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DTS Hashing


DTS Hashing

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Alex-217289
Alex-217289
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Thank you all for your comments!

True, this is not a true hash but I needed something to title the article. I'll be more careful in the future.

I also use the DTSRUNUI property sheet which is much more flexible. There are too many options though to describe in a short article so forgive the omission.

The use of the /E option is another way to do this but is against our security policy to use trusted server connections. Several of you made a good point regarding the use of the "hash" is only good for a point in time run. If ANY change is made to the DTS package, the process must be re-run to get a new string.

Again, thanks for your input. I'll be writing frequently and welcome all your feedback!

Alex Kersha


Cheers,

Alex


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darren.green
darren.green
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I second the DTSRunUI suggestion, it is a much easier way of getting a command line. /E is also good practice. Also be aware that the right-click schedule job, it uses the credentials you use for the server registration in EM, so if you use SQL security in EM, that is what is used, so changing passwords are also an issue. Since almost all cases of schedule packages refer to a package stored on the same saerver as SQL Agent, is there any need to use the encrypted command line? Using trusted security (/E) means you can skip the encryption, and go with visibility and ease of management. There are countless posts on the newsgroups, "How do I tell what package this is?" when using the encrypted version. Just to top it off, there are cracks out on the web to decrypt this command line.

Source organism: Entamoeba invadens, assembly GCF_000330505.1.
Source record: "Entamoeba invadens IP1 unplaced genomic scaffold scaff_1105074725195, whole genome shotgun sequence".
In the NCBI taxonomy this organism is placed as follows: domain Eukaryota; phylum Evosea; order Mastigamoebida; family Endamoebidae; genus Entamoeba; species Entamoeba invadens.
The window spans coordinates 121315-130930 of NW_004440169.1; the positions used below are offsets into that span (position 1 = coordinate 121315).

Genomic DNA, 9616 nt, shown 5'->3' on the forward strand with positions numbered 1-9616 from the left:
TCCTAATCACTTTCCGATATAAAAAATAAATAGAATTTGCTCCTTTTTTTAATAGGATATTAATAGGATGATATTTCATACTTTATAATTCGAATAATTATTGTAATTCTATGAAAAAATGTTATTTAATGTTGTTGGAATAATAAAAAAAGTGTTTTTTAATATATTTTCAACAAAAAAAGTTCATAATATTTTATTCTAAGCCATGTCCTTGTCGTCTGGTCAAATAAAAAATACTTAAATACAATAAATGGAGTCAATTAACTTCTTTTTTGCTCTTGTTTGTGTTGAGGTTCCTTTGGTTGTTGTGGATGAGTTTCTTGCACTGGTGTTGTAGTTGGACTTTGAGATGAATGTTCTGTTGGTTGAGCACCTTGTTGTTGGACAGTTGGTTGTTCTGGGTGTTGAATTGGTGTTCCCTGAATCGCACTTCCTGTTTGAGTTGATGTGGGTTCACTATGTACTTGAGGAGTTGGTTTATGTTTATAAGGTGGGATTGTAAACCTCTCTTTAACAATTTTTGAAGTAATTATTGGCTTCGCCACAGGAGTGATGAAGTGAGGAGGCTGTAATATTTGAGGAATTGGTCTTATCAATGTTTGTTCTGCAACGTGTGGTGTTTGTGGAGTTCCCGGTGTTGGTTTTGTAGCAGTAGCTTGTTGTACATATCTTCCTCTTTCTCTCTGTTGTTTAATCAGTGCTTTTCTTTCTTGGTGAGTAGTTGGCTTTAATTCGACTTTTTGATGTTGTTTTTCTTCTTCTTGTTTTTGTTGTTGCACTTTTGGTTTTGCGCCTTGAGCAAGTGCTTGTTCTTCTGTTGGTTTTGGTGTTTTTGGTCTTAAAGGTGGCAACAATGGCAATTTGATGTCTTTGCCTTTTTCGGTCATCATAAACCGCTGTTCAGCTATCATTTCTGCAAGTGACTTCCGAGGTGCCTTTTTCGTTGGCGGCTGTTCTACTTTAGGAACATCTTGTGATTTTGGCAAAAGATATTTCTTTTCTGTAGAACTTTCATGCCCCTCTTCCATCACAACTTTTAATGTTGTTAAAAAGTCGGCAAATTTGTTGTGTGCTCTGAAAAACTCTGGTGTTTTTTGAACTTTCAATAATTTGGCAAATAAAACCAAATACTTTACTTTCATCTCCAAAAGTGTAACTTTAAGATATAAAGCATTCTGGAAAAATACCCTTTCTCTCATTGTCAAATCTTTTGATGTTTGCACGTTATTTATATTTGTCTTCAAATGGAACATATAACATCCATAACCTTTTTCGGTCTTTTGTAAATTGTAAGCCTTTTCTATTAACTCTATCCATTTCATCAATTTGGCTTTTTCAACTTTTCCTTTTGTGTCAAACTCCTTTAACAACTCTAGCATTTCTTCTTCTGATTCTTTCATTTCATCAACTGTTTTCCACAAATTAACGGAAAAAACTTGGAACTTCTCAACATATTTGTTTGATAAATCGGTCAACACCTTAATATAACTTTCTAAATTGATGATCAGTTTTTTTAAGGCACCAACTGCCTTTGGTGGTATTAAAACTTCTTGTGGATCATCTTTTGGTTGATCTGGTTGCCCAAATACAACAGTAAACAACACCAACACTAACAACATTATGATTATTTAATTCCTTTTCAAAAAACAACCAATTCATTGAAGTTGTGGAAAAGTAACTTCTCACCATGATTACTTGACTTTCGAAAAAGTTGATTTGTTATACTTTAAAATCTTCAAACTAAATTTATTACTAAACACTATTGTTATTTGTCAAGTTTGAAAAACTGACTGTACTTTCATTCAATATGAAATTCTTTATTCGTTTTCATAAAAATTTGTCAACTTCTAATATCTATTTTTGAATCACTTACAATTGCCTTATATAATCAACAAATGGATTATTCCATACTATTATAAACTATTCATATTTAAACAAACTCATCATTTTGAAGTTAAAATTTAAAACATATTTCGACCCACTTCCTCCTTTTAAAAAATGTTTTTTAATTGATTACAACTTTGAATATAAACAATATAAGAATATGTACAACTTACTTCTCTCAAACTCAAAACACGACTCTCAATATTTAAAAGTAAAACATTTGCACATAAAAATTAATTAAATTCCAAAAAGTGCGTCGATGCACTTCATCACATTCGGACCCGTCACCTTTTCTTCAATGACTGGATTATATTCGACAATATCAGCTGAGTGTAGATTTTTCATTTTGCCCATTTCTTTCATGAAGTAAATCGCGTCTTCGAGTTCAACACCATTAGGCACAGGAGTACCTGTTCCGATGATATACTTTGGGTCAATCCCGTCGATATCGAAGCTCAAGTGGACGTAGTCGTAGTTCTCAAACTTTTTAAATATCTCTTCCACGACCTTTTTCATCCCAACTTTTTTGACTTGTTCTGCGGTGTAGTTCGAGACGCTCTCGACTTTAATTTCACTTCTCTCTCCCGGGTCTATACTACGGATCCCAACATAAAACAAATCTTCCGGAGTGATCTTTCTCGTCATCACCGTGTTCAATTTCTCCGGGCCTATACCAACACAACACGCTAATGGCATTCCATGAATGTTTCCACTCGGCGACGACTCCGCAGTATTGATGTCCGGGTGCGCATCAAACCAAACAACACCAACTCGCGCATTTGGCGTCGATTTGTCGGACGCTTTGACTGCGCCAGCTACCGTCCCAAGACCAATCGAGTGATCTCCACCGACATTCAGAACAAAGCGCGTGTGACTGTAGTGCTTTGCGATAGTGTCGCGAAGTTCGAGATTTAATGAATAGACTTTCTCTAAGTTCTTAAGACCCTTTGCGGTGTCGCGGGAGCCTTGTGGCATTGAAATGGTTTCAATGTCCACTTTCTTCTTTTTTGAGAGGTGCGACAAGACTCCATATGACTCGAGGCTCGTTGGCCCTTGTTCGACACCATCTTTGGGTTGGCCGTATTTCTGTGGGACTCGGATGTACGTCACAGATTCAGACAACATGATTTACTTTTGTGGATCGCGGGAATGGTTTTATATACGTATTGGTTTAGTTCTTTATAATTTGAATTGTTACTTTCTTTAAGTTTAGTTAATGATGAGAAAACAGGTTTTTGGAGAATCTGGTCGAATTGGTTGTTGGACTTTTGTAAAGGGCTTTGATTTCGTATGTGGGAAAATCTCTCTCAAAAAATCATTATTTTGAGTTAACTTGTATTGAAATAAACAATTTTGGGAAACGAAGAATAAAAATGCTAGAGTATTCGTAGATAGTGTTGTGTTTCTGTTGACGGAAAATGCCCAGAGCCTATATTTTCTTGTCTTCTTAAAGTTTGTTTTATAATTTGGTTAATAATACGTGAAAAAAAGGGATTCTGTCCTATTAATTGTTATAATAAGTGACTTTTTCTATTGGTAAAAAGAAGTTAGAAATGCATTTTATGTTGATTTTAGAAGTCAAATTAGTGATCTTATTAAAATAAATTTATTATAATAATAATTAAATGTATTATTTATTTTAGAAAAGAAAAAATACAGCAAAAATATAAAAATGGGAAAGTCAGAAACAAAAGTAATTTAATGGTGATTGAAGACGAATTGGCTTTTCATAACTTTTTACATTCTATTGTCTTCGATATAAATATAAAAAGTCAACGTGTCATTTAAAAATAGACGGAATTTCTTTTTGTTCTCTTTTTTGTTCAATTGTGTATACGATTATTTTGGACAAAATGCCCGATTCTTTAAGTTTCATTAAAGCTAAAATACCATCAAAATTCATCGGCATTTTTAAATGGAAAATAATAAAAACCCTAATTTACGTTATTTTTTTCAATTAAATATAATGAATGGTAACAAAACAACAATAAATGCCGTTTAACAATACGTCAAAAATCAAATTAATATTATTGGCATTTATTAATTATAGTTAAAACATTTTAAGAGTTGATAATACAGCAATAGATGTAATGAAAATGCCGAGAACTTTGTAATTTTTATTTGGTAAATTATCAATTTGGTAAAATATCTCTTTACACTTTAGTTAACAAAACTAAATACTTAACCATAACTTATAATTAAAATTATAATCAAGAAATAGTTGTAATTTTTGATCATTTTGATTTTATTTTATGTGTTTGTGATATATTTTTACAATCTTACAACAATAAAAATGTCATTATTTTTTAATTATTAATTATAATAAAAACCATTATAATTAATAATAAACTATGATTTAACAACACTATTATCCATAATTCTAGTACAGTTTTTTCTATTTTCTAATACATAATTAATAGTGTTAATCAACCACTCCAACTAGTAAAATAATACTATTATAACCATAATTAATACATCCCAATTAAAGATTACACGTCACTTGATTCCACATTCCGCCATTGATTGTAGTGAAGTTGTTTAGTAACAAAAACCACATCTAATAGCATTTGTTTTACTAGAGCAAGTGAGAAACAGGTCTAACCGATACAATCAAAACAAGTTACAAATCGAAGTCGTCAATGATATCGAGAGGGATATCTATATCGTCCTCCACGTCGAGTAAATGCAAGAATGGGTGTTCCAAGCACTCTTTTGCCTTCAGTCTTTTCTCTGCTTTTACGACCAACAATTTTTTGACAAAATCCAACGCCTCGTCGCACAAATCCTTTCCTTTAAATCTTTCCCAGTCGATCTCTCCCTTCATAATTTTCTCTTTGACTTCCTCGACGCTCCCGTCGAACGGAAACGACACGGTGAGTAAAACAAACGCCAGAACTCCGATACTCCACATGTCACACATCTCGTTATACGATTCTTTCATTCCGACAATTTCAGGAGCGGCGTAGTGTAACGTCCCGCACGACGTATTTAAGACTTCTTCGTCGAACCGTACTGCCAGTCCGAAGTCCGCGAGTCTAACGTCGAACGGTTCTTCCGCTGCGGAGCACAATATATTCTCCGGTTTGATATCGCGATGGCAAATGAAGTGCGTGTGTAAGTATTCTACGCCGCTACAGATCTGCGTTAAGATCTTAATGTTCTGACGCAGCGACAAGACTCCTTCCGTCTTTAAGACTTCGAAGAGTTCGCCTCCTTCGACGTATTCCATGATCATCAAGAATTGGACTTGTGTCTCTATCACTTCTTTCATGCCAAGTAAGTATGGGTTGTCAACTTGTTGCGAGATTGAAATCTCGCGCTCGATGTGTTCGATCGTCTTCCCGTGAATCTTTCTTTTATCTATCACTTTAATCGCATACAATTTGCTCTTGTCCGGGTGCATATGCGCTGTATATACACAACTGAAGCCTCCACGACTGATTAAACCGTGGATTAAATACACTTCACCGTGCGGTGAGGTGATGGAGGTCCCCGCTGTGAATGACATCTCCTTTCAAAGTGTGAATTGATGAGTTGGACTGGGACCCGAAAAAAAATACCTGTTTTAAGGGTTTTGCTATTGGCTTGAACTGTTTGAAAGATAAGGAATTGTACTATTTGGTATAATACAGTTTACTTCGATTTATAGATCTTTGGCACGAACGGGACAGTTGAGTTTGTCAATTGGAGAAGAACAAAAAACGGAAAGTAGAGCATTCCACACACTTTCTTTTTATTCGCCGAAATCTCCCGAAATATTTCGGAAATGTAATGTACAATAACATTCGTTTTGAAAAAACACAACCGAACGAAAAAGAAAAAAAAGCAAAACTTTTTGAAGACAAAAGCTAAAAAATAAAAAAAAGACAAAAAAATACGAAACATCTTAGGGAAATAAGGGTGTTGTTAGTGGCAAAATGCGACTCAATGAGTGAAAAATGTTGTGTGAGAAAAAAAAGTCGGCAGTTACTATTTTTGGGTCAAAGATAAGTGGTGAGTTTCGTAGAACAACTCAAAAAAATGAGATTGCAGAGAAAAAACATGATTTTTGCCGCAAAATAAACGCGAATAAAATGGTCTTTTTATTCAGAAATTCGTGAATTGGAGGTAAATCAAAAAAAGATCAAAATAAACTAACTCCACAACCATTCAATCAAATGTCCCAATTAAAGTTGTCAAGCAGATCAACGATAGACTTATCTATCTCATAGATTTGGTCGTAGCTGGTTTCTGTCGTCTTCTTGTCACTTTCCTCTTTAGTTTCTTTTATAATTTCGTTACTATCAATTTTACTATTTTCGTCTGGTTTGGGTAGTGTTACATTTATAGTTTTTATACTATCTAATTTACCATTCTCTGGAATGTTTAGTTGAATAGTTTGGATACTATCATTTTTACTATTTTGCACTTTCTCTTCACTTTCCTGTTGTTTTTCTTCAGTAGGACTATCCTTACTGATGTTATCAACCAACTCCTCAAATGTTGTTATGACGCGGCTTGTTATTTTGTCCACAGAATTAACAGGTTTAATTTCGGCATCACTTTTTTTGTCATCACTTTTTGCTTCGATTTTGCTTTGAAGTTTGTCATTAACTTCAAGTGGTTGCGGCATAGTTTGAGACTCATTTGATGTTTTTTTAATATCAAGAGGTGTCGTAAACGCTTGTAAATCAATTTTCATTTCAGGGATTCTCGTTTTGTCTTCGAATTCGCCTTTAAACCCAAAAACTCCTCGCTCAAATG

Darren Green
SQLDTS.com | SQLIS.com | Konesans Ltd
uday
uday
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I agree with most responses that the encrypted string is more of a convenience factor than addressing security. Executing the package using Windows/AD integrated security would truly constitute security in my view.

Regards,

Uday





R M Buda
R M Buda
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I agree with most posters here.

The recommended solution should be to use integrated security and do not encrypt the command line.

The encrypted command line means the "good guys" cannot tell what is going on and have difficulty maintaining the system.
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